Skip to main content

Add Keywords on Import?

Comments

15 comments

  • John Doe
    Create a user preset then when you import select your preset in the Adjustments tab.
    -1
  • Joseph Holmes
    Ah, thanks for that tip.

    It does seem like a workaround, though.

    So each I come back from a shoot with a full card I have to create a new preset to account for the different keywords that apply?

    Aperture made this so easy -- just type the keywords into the Import dialog box. I did it all the time.
    0
  • John Doe
    Indeed.

    Another way to do this is to simply import your pictures then click on the topmost Recent Imports collection. All the pictures you've just imported will be there, and you can then Select All and click on the relevant keywords from your Keyword Library to apply them (I have this tool on my second display for quick access). Probably more convenient if you use a lot of different keywords.
    1
  • Joseph Holmes
    That’s how I’ve Even doing it, but it’s still a few extra steps for a task I do at least once a day.
    0
  • SFA
    How many extra keystrokes?
    0
  • Joseph Holmes
    Enough to be annoying.

    No single shortcut would make my day, but all the good ones add up to a much smoother experience.

    Especially since I'm used to using this one from my years with Aperture.
    0
  • SFA
    Just wondering if you have yet found the optimum way for you to work with C1's Keywording possibilities. There are a number of options and potentially several different work flow approaches.
    -1
  • Joseph Holmes
    Every import from a card (which I do once or twice a day) typically involves 100-300 images, and usually all of them take one or two identical keywords, typically the location which changes daily (thus a preset wouldn't be useful). That's where I'd like to simply type the keyword common to all the images into the Import dialog box.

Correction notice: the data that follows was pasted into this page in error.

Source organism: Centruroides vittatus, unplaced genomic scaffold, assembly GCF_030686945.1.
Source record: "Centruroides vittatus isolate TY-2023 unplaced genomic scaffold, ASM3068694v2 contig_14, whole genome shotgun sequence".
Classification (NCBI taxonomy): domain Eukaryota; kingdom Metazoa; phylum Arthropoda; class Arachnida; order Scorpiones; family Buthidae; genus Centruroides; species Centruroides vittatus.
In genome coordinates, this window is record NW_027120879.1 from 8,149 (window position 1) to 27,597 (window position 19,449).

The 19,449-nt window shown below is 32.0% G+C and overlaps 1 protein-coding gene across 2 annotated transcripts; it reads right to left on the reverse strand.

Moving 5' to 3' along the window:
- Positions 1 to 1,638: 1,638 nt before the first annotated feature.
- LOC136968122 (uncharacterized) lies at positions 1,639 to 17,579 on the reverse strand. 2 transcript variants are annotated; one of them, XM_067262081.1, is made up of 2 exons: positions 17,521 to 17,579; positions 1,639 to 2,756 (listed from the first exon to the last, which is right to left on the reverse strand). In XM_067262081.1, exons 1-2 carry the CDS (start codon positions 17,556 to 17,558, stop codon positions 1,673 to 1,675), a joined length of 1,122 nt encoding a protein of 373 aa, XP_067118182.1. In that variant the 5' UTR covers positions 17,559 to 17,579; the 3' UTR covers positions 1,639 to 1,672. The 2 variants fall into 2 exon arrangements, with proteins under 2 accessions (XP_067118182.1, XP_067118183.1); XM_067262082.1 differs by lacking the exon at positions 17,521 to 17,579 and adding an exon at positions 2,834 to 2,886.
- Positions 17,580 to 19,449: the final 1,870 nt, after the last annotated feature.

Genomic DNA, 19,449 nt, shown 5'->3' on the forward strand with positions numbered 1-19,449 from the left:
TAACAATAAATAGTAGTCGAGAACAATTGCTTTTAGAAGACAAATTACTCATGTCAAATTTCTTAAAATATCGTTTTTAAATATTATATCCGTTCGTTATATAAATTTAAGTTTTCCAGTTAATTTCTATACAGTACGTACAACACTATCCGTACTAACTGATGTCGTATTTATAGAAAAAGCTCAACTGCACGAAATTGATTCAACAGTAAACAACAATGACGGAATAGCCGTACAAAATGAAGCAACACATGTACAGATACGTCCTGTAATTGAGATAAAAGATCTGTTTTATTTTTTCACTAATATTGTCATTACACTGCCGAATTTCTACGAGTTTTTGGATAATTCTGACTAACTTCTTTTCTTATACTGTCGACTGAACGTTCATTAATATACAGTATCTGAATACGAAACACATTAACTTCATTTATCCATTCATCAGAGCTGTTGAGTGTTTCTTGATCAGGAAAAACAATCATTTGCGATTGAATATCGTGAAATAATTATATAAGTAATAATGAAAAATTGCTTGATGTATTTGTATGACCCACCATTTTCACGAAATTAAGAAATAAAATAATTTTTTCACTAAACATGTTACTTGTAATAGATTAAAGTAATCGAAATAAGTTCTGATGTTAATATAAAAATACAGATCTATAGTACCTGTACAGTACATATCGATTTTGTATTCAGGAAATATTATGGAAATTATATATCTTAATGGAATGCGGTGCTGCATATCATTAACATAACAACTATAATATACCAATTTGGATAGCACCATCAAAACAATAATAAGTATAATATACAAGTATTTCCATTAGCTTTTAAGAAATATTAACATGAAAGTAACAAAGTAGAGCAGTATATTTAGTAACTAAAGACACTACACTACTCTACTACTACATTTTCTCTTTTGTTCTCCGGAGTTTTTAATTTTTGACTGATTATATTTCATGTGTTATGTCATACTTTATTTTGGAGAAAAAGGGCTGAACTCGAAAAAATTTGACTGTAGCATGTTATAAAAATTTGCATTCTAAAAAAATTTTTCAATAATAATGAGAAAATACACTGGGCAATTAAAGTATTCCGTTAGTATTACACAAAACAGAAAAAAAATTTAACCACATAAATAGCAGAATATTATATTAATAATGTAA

Once imported, then groups of one to five or ten images all get the same keywords, so I do that manually by selecting the one or three or five images and typing the keywords separated by commas. If it's a keyword I've used before, it will pop up as a suggestion, and I'll use that pop up to add the keyword.

    I haven't found any shortcuts to make that process faster or easier. Keywording is important but tedious.
    1
  • John Doe
    joeholmes wrote:
    Every import from a card (which I do once or twice a day) typically involves 100-300 images, and usually all of them take one or two identical keywords, typically the location which changes daily (thus a preset wouldn't be useful). That's where I'd like to simply type the keyword common to all the images into the Import dialog box.

    Well then:
    Aperture = import dialog > type keyword > import
    Capture One = import dialog > import > click Recent Imports > select all > type keyword

    The difference is one mouse click + a keyboard shortcut (cmd-A). Doesn't sound too tedious to me.
    -1
  • SFA
    It sound like you may have the main part in place and there might be some slight refinements to be found that would help.

    The Preset for the basic common "words" might not be so unhelpful as you think since there is a chance that creating before importing anything it really not so different to keying in the kws at import. Add the preset to the import and that's it.

    What you do is, up to that point, similar to my requirement but I have decided that it is just as easy to import (my shoots may cover several days) everything and keyword afterwards. Just select all images in the session and add the common kws. Then go for segregation for the rest of them - but that's where my needs can get messy no matter which approach I take and kws on import are really not much use to me most of the time.

    I think In your situation it would be interesting to consider just adding all kws after import. The common ones as well as the specifics.